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Encyclopedia of Experiments

Microinjection of Live Drosophila Embryos: Early Delivery of Reagents to the Developing Embryo


This video describes how to perform microinjections that deliver reagents into live Drosophila embryos. Researchers can use this method to introduce exogenous compounds like nucleic acids and proteins during the early stages of embryo development. The featured protocol demonstrates how to set up and perform the procedure for injection of any soluble reagent–here, a fluorescent protein for live imaging experiments.


This protocol is an excerpt from Brust-Mascher and Scholey, Microinjection Techniques for Studying Mitosis in the Drosophila melanogaster Syncytial EmbryoJ. Vis. Exp. (2009).


Grape Juice plates:

  • 5.5g bacto agar

  • 14.5 g dextrose or glucose

  • 7.15 g sucrose

  • 45 ml grape juice concentrate (100% juice).

  • 204.5 ml H20

  • 625 μl 10N NaOH

Mix all ingredients and microwave until boiling.
Add 2.8 ml acid mix (acid mix: 20.9 ml propionic acid, 2.1 ml phosphoric acid, 27 ml H20)

Mix and pour onto 35 mm Petri dishes. Let solidify at room temperature for one or two days. If plates are not going to be used soon, seal with parafilm and keep at 4 °C (allow to equilibrate to RT before using).

Yeast paste:
Dissolve about one teaspoon of yeast (Sigma YSC2, yeast from Saccharomyces cerevisiae type II) in water to form a thick paste. Place a small amount of this on each grape juice plate just prior to use.

Injection buffer:

  • 150 mM K-Aspartate

  • 10 mM K-phosphate

  • 20 mM imidazole, pH 7.2

Heptane glue:
Unroll double sticky tape and place in a 100ml bottle, add about 50ml heptane, seal the bottle, and rock for several days. When using, add heptane if the glue is too thick.

Dehydration chamber:
Take a 100 mm Petri dish, put one part of a 35 mm dish inside to make a "table" and add Drierite (anhydrous calcium sulfate) around it so that the height of Drierite is no higher than the "table" and cover. The coverslip with embryos will be placed on this "table" for dehydration before injection. It is a good idea to use at least some indicating Drierite and change it when it has changed color.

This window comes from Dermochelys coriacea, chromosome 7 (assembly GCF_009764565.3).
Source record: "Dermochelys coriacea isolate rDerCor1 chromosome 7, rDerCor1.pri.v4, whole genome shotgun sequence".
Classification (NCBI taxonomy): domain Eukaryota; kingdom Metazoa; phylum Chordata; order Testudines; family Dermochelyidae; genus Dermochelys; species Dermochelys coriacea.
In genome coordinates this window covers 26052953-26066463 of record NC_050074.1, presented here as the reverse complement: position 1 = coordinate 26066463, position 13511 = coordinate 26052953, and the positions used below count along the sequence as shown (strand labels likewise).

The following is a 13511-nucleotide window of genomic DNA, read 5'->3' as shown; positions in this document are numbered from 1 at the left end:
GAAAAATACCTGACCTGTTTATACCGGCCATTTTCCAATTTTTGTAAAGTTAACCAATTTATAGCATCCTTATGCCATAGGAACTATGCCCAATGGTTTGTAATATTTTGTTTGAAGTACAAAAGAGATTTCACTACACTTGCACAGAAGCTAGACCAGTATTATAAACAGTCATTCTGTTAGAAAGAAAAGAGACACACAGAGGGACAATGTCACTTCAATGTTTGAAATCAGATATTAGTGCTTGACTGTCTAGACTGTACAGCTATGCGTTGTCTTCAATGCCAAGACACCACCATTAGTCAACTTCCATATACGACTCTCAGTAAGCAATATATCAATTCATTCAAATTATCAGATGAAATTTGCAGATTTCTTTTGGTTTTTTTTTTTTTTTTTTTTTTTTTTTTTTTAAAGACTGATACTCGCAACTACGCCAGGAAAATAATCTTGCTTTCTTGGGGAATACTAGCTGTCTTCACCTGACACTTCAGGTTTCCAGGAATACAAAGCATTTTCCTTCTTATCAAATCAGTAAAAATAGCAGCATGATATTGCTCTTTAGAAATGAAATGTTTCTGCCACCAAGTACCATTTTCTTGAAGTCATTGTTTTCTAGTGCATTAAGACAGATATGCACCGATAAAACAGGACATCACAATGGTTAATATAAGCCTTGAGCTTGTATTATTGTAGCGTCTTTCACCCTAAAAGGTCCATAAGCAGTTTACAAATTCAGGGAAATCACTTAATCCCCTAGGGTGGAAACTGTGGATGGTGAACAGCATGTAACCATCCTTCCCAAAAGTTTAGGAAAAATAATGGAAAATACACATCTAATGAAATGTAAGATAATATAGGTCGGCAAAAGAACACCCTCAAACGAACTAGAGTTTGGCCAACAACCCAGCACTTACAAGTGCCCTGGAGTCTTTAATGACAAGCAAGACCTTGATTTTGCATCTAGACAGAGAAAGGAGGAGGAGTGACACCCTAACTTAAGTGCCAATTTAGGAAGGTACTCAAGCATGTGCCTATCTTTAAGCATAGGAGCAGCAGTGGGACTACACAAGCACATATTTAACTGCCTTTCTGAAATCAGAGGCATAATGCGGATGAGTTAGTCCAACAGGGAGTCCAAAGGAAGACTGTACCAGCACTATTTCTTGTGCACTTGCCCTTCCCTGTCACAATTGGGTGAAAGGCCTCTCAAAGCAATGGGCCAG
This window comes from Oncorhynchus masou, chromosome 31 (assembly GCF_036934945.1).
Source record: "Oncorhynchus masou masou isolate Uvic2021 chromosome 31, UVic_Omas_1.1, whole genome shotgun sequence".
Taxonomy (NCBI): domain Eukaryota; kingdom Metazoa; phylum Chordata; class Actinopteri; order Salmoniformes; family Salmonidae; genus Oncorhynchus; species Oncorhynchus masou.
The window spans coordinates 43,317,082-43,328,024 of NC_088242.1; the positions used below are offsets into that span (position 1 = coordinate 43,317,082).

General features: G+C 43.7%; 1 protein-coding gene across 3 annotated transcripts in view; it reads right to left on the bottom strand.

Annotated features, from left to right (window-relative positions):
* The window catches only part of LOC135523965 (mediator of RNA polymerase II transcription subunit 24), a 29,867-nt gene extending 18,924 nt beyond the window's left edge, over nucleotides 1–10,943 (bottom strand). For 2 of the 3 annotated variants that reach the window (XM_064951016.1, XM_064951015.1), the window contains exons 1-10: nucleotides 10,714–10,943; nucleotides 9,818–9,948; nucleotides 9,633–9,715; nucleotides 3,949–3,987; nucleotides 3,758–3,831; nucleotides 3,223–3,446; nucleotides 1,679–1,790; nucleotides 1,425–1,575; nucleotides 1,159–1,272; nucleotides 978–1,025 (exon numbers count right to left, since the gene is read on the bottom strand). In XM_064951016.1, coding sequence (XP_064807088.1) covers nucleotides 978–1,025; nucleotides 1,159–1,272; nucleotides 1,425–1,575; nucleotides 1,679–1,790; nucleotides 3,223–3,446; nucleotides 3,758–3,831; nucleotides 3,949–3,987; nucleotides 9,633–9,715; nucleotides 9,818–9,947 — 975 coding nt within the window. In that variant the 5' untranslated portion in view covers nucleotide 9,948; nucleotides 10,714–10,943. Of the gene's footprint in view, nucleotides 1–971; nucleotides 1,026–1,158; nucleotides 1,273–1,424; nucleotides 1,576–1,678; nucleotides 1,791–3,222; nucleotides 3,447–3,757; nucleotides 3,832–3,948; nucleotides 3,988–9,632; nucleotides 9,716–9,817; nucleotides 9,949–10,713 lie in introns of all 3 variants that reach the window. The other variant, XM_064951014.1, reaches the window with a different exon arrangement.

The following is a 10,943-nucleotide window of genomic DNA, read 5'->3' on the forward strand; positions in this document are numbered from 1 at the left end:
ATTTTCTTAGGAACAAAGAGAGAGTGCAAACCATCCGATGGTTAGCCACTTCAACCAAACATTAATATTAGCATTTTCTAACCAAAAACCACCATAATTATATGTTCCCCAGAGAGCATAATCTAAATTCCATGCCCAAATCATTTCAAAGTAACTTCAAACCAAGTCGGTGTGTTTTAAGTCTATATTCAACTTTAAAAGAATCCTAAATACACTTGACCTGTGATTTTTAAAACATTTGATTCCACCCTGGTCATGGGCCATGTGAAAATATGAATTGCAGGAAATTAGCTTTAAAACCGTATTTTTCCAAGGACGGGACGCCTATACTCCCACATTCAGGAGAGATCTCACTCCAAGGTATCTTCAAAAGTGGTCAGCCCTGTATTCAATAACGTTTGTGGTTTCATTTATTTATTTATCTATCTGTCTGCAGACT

This protocol can be used for injection of virtually any soluble reagent into the Drosophila syncytial embryo: For example, either a fluorescent protein for observation or a target protein inhibitor or both.

1. Embryo collection

  1. Put a new grape juice plate on the lay cage.
  2. Remove this plate after one hour, this is the first collection of the day and often is not very good. It can be discarded.
  3. Change the plate every hour to keep collecting embryos for one hour each.

2. Coverslip preparation

  1. Put a 50 x 22mm coverslip on one side of a microscope slide. Tape the four corners to the slide so it doesn't move.
  2. Using a cotton tipped applicator, put one layer of heptane glue in one line on the coverslip (the glue should not be viscous and should dry in a few seconds, otherwise add more heptane).
  3. Put a piece of double sticky tape on the slide toward the side of the coverslip.

3. Embryo preparation

NOTE: Embryos should be imaged about 2 hours after start of collection, so begin the following steps allowing sufficient time to finish them within this time-frame.

  1. With a moistened brush carefully pick up the embryos from the grape juice plate and place on double sticky tape on slide.
  2. Using the outer part of the tweezers, roll the embryos over the double sticky tape until the chorion (the outer membrane) breaks open.
  3. Pick up the embryo by gently rolling it over the chorion so it sticks to the tweezer and place it on the heptane glue on the coverslip with the long side of the embryo parallel to the long side of the coverslip. Set up 10 to 20 embryos in one row.
  4. Remove the coverslip and place it in the dehydration chamber for 3 to 8 minutes (this depends on the humidity of the room and the amount to be injected).
  5. Place on a metal chamber with vacuum grease.
  6. Cover the embryos with halocarbon oil 700 to avoid further dehydration. Embryos are now ready for injection.

4. Embryo injection

  1. Find the embryos under a 16x objective.
  2. Move the embryos away, and find the needle without moving the focal plane.
  3. Center the needle and move it up without moving it in x or y direction.
  4. If the needle is not open, put the edge of the coverslip in the field of view, but not where the needle will be, and lower the needle to the same focal plane. Very carefully move the coverslip until it hits the needle and gently breaks it open. If the needle is open, go to step 5. (Needles can be opened with hydrofluoric acid before filling).
  5. Put the embryos in view (but not where the needle will be), lower the needle into the oil and make sure you obtain nice liquid drops from the needle.
  6. Carefully but steadily move the embryo into the needle and inject a drop into the embryo and move the embryo away. (Or follow the instructions of your injection apparatus).
  7. After all the embryos have been injected, they are ready for observation on a confocal microscope.

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Microinjection of Live <em>Drosophila</em> Embryos: Early Delivery of Reagents to the Developing Embryo
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Source: Brust-Mascher, I., Scholey, J. M. Microinjection Techniques for Studying Mitosis in the Drosophila melanogaster Syncytial Embryo. J. Vis. Exp. (2009).

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